It has been several decades that groundfish stocks have decreased around the UK. Meanwhile, grey seal population has increased. This has created a controversy between fishers and conservationists as regards to the role grey seals have played in the stock depletion. Currently, opinions are still divided, and further studies need to be done to mitigate these conflicts.A bioeconomic model able to quantify the economic impact of grey seal predation on West of Scotland demersal fisheries for cod, haddock and whiting was developed. The biological part of the model accounts for seal predation and fishing catches and is linked to an economic model accounting for fleet revenues and costs.Three scenarios are tested. The "status quo F" model assesses seal predation impacts on fleet revenues at the biological equilibrium. Two dynamic models are also studied to determine seal impacts when fleet behaviour is considered: the maximum economic yield scenario (MEY) where the fishery net profit is maximised and the bioeconomic equilibrium (BE) model where the profits are dissipated in the long-run.Cod is the fish the most impacted by grey seal predation so is the key stock in evaluating fishery effects. While the biological impacts can be important, seal predation is not economically important at the fishery level but some fleets are more sensitive than others. The large whitefish trawlers are likely to be the only fleet that could benefit from a reduction in grey seal predation. The following increase in its revenues would be certainly improved by fishery regulations.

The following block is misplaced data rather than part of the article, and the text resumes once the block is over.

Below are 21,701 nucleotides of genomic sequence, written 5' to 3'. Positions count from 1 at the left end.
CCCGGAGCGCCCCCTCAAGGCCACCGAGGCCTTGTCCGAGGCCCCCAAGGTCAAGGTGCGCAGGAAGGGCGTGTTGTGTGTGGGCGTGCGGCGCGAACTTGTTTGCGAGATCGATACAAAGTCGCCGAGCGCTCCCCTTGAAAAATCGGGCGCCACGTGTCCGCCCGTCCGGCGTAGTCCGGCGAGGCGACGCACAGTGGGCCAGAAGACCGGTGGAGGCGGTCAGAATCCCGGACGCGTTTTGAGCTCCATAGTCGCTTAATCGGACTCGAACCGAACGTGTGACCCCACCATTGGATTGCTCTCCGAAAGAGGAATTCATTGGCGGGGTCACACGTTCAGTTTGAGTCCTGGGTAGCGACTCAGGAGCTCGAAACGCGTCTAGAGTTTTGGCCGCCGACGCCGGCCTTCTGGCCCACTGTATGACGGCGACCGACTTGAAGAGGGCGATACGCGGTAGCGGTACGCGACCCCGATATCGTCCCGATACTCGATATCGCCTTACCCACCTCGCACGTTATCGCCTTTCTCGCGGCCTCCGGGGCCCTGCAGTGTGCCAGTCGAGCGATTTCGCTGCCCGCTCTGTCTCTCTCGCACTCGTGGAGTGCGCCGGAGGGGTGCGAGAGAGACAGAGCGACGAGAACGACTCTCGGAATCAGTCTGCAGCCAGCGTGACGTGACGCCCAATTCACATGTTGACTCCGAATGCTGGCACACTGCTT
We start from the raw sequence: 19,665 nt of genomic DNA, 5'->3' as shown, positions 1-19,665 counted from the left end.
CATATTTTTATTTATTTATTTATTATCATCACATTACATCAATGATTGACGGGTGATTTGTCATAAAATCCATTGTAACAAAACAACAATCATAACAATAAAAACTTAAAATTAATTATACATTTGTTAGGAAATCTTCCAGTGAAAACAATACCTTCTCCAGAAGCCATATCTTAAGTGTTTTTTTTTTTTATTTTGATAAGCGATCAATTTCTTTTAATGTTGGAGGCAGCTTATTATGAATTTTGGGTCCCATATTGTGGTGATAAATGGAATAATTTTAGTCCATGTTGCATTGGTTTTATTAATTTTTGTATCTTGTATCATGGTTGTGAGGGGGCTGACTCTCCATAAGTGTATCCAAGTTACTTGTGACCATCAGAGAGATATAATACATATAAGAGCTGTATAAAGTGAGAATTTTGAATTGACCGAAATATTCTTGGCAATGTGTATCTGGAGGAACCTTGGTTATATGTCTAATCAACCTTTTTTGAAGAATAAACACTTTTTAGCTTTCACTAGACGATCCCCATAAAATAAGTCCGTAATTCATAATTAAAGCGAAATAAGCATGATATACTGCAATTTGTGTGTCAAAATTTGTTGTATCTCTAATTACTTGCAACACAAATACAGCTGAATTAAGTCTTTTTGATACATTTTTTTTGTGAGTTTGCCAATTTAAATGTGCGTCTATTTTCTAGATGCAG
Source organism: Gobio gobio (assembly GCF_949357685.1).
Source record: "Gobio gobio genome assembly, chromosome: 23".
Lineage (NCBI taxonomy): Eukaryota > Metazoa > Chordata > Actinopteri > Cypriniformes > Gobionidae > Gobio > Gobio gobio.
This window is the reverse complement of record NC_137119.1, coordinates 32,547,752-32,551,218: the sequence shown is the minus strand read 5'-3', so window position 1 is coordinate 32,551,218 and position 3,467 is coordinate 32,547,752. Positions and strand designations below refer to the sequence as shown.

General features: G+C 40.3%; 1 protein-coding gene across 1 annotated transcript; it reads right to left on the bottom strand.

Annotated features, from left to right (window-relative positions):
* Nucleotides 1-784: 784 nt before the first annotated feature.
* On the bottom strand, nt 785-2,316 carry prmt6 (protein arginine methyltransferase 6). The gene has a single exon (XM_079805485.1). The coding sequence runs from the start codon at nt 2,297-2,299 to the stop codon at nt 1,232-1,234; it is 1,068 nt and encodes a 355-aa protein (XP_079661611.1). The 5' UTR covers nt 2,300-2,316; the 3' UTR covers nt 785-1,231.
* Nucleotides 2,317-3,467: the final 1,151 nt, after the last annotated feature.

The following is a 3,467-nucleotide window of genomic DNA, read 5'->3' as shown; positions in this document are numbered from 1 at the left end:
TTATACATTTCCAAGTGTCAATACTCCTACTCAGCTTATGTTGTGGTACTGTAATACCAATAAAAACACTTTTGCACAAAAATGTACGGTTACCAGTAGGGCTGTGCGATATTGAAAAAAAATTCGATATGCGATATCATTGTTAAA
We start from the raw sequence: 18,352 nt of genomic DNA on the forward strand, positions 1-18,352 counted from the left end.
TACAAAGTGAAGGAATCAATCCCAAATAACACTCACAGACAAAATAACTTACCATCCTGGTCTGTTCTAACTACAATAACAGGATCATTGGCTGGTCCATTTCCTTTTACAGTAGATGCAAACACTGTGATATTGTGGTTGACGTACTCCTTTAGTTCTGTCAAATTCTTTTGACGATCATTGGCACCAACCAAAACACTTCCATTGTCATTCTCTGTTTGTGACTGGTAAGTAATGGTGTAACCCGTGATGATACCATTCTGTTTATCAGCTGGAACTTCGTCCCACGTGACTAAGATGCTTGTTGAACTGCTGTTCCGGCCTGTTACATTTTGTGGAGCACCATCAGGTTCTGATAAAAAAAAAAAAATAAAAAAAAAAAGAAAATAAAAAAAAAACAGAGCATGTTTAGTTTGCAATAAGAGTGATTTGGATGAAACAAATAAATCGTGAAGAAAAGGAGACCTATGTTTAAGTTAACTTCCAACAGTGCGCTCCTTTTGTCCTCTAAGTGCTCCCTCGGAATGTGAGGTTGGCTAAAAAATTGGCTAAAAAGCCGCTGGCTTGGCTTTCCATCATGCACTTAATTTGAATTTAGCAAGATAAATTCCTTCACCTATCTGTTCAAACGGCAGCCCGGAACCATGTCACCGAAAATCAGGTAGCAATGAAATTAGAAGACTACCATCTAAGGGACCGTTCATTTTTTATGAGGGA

|Date of Award||1 Nov 2015|
- University Of Strathclyde
|Sponsors||Fisheries Research Service (FRS) & University of Strathclyde|
|Supervisor||Robin Cook (Supervisor) & Alexander Dickson (Supervisor)|